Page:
Then something interesting happened at a very deep level. I got used to it.
I started to notice when non-white people were in my line of sight. It occurred as difference.
In New York there were so many different types of people I didn't even pause. Now when I go back for a visit, it occurs as an explosion of difference.
This is exactly what happens at a brain level.
Researchers have found that our experience of racial difference starts with an emotional reaction.
That response lessens as the diversity of our environment increases.
I know in my case I felt relief - coming home again to normal.
But for people used to racially similar circumstances, it occurs as a threat.
That's a problem.
We attribute our emotional response to external causes, not to the inner workings of our brain. You see someone different, feel a threat and think it's because of them. That's where racism begins.
As a default, we tend to prefer people who look like us, think like us and act like us. It's that feeling of settling in with someone who's "on the same page". It feels good!
It's why diversity in organizations will continue to be an issue for some time. The brain craves certainty and predictability which comes from what we know and who's like us.
Diversity requires us to feel uncomfortable, uncertain and maybe a little scared.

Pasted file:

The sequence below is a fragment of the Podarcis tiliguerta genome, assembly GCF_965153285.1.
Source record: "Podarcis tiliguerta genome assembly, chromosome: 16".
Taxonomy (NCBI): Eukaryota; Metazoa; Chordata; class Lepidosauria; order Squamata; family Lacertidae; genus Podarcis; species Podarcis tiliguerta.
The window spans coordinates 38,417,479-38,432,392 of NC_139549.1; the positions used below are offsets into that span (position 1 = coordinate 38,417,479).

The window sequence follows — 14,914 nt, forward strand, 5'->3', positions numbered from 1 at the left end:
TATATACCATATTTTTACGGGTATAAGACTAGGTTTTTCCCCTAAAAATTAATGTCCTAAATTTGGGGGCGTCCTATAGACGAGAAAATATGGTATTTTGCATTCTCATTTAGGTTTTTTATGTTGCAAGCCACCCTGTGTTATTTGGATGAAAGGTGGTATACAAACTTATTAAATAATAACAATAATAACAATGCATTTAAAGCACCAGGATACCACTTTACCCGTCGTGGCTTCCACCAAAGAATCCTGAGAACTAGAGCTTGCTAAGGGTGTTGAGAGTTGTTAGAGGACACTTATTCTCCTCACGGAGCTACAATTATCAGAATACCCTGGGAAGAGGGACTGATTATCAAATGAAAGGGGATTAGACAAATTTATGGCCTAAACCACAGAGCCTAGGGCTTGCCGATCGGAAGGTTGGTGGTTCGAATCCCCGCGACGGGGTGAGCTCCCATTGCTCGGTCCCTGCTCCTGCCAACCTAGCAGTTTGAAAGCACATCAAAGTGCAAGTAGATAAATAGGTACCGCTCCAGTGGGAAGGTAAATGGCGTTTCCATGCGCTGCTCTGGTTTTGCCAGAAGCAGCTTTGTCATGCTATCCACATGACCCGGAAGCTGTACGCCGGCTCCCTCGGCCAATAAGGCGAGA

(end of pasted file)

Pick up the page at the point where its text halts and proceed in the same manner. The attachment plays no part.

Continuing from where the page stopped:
It's about taking a chance on someone who is sometimes so radically different to who you think is right for the job but who brings change, innovation and disruption.
It's finding a way to balance out that gut instinct that pulls you towards safe with a new filter that looks for the right kind of difference.
It's a conscious, deliberate re-wiring of your mental filters and that's hard work. You're fighting that inner voice craving sameness, security and comfort.
The good news is, do this often enough and you'll find different is the new same.
For more information:
Allen J. Hart, Whalen, P.J., Shin, L.M., McInerney, S.C., Fischer, H., and Rauch, S.L. (2000). Differential response in the human amygdala to racial outgroup vs ingroup face stimuli. Neuroreport, 11 (11), 2351-2355.
Lieberman, M. D., Hariri, A., Jarcho, J.M., Eisenberger, and N.I., Bookheimer, S.Y. (2005). An fMRI Investigation of Race-Related Amygdala Activity in African-American and Caucasian American Individuals. Nature Neuroscience, 8 (6), 720-722.
Olsson, A., Ebert, J.P., Banaji, M.R., and Phelps, E.A. (2005). The role of social groups in the persistence of learned fear. Science, 309, 785–787.